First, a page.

The unity of the church is essential. Jesus prayed for it. Paul and the other apostles taught about it frequently. Our Christian witness and usefulness depend on it. A unified church is a force to be reckoned with. All of hell fears a unified church. This article aims at helping the church handle differences in doctrine and remain unified on the essentials while agreeing to disagree on the non-essentials.
“What comes into our minds when we think about God is the most important thing about us.” – A.W. Tozer
Everyone is a theologian. Everyone has thoughts about God, but not everyone agrees. How do we handle disagreements? Is every disagreement worth arguing about? What defines a heretic? These and many questions like it are constantly pressing on the church. With the internet, Christians can learn ten sides of an argument or get lost in an echo chamber of their own beliefs. These ideas then come into the church, and questions are raised in Bible studies. Ideas are promoted as the “gospel truth.” People are called heretics.
How should the church handle all these different doctrines? How do we know when to contend for the faith or let sleeping dogs lie? In an article written several years ago, Al Mohler suggested a helpful tool called “theological triage” to help us discern and handle all of the doctrines coming at us. He said, “Living in an age of widespread doctrinal denial and intense theological confusion, thinking Christians must rise to the challenge of Christian maturity, even in the midst of a theological emergency. We must sort the issues with a trained mind and a humble heart, in order to protect what the Apostle Paul called the "treasure" that has been entrusted to us. Given the urgency of this challenge, a lesson from the Emergency Room just might help."
Enter theological triage. In an emergency room, people come in with varying degrees of medical problems. Some are more serious than others, ranging from general discomfort to life-threatening injuries. For this reason, an emergency room cannot operate on a first-come-first-serve basis. They must use a method called triage in which they gauge the severity level of an issue and treat the most severe problems first and then go down the line to the least severe.
This model is helpful when thinking about theological issues. While all theological truths are important and not to be taken lightly, some are more critical than others.
Mohler suggests three levels or tiers of theological triage. First-tier issues distinguish heresy from gospel truth. Second-tier issues distinguish denominations and churches. Third-tier issues distinguish people but can be maintained within a single congregation.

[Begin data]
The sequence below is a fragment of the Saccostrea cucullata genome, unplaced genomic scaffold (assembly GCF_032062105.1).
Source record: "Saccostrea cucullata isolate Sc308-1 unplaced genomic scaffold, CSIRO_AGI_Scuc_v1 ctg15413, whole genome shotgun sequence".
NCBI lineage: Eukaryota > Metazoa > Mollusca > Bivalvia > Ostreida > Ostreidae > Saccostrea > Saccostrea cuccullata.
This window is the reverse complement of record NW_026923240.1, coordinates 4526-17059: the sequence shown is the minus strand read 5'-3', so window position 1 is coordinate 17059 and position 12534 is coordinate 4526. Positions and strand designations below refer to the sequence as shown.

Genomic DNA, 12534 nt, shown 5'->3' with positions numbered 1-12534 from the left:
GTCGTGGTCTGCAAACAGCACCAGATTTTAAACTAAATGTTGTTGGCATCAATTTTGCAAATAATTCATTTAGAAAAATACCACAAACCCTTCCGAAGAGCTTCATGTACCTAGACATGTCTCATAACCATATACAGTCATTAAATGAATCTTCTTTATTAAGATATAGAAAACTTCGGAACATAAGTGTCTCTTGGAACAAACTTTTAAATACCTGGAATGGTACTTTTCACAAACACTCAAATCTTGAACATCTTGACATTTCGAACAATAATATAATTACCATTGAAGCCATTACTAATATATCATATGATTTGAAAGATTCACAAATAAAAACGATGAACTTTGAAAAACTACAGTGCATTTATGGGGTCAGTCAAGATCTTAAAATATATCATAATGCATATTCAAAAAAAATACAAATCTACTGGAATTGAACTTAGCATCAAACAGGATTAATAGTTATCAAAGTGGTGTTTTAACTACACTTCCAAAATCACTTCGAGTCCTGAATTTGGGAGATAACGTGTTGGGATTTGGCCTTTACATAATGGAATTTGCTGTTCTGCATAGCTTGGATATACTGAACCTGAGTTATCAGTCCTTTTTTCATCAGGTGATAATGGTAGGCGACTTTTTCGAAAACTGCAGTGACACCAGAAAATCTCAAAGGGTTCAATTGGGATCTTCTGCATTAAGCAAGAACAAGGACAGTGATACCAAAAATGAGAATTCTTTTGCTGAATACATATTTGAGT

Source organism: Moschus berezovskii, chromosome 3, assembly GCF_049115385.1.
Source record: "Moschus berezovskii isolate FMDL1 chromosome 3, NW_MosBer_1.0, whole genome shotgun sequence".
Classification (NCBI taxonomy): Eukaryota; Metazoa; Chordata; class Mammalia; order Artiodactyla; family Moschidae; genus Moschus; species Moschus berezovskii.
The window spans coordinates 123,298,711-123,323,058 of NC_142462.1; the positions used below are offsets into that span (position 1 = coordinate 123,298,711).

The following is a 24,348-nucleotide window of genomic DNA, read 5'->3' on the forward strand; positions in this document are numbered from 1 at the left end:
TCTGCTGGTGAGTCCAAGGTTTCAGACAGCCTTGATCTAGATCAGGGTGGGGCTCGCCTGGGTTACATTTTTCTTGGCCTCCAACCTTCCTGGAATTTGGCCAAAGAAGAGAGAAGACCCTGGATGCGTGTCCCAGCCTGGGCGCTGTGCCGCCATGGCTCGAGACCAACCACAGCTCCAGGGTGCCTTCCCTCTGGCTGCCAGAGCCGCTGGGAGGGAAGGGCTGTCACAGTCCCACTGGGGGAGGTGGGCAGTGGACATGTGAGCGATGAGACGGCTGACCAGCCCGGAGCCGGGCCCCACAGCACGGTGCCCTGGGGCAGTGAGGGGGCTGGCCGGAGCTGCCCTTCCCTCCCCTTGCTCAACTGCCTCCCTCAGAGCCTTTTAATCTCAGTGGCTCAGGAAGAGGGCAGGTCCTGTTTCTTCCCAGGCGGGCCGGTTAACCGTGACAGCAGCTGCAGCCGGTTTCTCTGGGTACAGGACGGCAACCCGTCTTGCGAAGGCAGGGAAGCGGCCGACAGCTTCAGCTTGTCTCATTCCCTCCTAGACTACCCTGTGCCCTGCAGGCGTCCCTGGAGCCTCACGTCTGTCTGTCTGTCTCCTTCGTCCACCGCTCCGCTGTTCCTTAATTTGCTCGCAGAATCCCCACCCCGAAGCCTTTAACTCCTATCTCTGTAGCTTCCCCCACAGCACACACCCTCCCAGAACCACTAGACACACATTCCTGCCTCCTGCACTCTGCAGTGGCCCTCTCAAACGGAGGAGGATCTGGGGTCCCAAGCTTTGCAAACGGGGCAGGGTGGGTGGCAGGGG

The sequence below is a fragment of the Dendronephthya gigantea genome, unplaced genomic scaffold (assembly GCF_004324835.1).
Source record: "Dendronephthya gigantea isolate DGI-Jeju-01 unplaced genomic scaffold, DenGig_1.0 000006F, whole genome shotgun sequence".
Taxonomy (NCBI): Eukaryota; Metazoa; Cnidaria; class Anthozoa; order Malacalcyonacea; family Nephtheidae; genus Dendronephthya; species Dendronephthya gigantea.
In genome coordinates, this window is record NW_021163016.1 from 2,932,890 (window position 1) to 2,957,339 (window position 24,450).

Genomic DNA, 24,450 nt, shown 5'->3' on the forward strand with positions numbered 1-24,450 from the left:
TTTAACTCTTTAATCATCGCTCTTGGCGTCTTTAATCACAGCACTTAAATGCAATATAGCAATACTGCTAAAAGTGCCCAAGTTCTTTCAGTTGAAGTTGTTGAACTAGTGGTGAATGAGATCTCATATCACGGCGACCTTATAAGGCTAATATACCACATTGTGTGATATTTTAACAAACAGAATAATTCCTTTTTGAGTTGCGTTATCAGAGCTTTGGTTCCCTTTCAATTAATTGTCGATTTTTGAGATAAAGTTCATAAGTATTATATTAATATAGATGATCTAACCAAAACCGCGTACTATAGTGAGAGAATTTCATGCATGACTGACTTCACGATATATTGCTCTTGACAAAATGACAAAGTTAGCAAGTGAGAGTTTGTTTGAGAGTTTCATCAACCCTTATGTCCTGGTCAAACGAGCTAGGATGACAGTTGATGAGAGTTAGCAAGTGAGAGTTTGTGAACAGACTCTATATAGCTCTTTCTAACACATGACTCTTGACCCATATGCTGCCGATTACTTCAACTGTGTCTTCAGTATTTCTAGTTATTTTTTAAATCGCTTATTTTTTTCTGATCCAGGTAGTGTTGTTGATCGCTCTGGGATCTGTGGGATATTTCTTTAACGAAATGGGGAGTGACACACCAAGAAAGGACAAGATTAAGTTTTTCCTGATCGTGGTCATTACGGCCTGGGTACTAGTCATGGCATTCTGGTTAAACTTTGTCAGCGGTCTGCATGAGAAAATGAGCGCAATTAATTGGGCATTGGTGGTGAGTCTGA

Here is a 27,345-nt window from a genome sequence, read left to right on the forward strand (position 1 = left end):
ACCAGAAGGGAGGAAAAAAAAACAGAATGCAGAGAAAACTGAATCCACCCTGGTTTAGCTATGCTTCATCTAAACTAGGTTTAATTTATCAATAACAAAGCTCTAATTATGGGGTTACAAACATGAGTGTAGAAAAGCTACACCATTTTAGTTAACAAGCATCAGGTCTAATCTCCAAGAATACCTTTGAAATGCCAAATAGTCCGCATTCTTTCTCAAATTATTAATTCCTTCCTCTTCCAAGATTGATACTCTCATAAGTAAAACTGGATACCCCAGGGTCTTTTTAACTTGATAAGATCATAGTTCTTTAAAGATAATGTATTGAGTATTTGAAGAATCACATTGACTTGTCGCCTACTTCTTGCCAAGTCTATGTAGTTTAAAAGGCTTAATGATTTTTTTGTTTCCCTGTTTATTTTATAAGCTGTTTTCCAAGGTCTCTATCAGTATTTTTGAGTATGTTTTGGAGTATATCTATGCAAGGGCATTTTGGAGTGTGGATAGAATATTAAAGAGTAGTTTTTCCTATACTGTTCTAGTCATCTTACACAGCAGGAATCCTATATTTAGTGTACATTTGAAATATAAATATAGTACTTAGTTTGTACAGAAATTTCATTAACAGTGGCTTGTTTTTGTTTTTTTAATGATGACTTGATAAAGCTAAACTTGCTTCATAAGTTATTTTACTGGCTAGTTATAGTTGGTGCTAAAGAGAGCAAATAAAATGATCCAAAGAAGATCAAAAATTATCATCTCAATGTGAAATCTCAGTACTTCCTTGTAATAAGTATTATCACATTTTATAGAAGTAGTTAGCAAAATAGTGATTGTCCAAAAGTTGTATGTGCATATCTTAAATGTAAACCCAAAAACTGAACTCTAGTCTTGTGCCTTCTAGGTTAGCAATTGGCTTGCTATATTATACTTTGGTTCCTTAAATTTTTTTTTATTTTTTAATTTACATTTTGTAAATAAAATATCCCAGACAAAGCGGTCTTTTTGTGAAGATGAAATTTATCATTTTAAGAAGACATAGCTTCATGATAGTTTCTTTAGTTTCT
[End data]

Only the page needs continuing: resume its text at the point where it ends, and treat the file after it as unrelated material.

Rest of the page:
First Tier Issues
First-tier issues deal with the core doctrines of the faith. Doctrines that contradict first-tier doctrines would be heresy—these are teachings that deny the gospel. Heretical teachings fall outside the Christian faith and usually designate a false religion. For example, Jehovah’s Witnesses believe Jesus was created in heaven and is not a member of the Trinity. This denies the eternal and Trinitarian nature of Jesus. If true, it would mean Jesus is not God; therefore, he would be unable to save us.
Not all heresies form a new religion, but they do need to be eradicated from the Church. In Galatians, the apostle Paul warned against denying the gospel by accepting circumcision as a way of salvation. Adding circumcision to faith adds works, and salvation is through grace alone by faith alone in Christ alone. Paul said, “Even if we or an angel from heaven should preach to you a gospel contrary to the one we preached to you, let him be accursed” (Galatians 1:8). Adding works to salvation is a first-tier issue because it denies the gospel, and those who believe such false teaching will not be saved. First-tier issues are a matter of eternal life and death.
First-tier issues would include the following doctrines:
The Doctrine of the Trinity
The full humanity and deity of Christ
Salvation by grace alone through faith alone in Christ alone
The Authority of Scripture
The doctrines outlined in the Nicene Creed
The physical return and judgment of Jesus Christ
All Christian churches must agree on these issues to call themselves Christian. These issues distinguish between Christianity and heresy and false religions.
Second Tier Issues
Second-tier issues deal with doctrines that are of great importance but do not deny the gospel. These issues do not distinguish between religions, but they do differentiate between denominations. Differences on second-tier matters would not be considered heretical. For example, baptism is a second-tier issue. While all Christian denominations agree on the first-tier issues, many disagree on baptism, which is why there are separate denominations. We can often work with these other denominations, but it would be difficult for a Baptist to do church with a Presbyterian because they practice infant baptism.